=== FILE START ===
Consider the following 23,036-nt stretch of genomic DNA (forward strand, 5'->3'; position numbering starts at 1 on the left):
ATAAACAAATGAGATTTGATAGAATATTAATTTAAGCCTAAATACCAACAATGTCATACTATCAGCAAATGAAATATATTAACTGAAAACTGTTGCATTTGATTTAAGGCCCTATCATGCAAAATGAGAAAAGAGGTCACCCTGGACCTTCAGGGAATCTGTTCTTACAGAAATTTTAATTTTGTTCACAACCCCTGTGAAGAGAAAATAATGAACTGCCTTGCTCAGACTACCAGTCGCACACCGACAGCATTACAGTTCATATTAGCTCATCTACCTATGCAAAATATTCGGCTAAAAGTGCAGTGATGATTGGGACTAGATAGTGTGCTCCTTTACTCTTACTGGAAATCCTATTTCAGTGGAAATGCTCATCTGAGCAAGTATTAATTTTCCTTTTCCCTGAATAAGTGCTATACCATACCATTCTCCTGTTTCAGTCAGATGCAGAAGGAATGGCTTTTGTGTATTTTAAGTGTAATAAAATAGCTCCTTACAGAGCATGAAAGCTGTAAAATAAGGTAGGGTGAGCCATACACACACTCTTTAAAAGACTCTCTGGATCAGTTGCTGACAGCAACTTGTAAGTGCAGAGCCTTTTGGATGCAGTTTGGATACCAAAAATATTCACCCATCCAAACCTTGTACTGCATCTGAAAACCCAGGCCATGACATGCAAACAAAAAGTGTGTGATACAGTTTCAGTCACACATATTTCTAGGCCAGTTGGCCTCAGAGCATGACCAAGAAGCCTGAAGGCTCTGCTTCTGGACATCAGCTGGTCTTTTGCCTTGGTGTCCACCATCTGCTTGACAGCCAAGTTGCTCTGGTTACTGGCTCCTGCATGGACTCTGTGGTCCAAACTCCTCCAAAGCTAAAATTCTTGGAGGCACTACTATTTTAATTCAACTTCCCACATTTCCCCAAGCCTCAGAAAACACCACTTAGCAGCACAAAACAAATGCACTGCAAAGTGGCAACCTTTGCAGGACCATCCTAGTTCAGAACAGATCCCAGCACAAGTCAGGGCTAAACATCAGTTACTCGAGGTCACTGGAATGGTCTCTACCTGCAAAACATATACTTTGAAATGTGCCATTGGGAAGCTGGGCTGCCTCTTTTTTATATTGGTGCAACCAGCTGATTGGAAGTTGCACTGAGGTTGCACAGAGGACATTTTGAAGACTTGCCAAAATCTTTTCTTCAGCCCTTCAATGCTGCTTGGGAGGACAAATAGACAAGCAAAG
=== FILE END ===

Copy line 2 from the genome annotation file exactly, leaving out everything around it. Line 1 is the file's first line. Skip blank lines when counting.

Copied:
ATAAACAAATGAGATTTGATAGAATATTAATTTAAGCCTAAATACCAACAATGTCATACTATCAGCAAATGAAATATATTAACTGAAAACTGTTGCATTTGATTTAAGGCCCTATCATGCAAAATGAGAAAAGAGGTCACCCTGGACCTTCAGGGAATCTGTTCTTACAGAAATTTTAATTTTGTTCACAACCCCTGTGAAGAGAAAATAATGAACTGCCTTGCTCAGACTACCAGTCGCACACCGACAGCATTACAGTTCATATTAGCTCATCTACCTATGCAAAATATTCGGCTAAAAGTGCAGTGATGATTGGGACTAGATAGTGTGCTCCTTTACTCTTACTGGAAATCCTATTTCAGTGGAAATGCTCATCTGAGCAAGTATTAATTTTCCTTTTCCCTGAATAAGTGCTATACCATACCATTCTCCTGTTTCAGTCAGATGCAGAAGGAATGGCTTTTGTGTATTTTAAGTGTAATAAAATAGCTCCTTACAGAGCATGAAAGCTGTAAAATAAGGTAGGGTGAGCCATACACACACTCTTTAAAAGACTCTCTGGATCAGTTGCTGACAGCAACTTGTAAGTGCAGAGCCTTTTGGATGCAGTTTGGATACCAAAAATATTCACCCATCCAAACCTTGTACTGCATCTGAAAACCCAGGCCATGACATGCAAACAAAAAGTGTGTGATACAGTTTCAGTCACACATATTTCTAGGCCAGTTGGCCTCAGAGCATGACCAAGAAGCCTGAAGGCTCTGCTTCTGGACATCAGCTGGTCTTTTGCCTTGGTGTCCACCATCTGCTTGACAGCCAAGTTGCTCTGGTTACTGGCTCCTGCATGGACTCTGTGGTCCAAACTCCTCCAAAGCTAAAATTCTTGGAGGCACTACTATTTTAATTCAACTTCCCACATTTCCCCAAGCCTCAGAAAACACCACTTAGCAGCACAAAACAAATGCACTGCAAAGTGGCAACCTTTGCAGGACCATCCTAGTTCAGAACAGATCCCAGCACAAGTCAGGGCTAAACATCAGTTACTCGAGGTCACTGGAATGGTCTCTACCTGCAAAACATATACTTTGAAATGTGCCATTGGGAAGCTGGGCTGCCTCTTTTTTATATTGGTGCAACCAGCTGATTGGAAGTTGCACTGAGGTTGCACAGAGGACATTTTGAAGACTTGCCAAAATCTTTTCTTCAGCCCTTCAATGCTGCTTGGGAGGACAAATAGACAAGCAAAG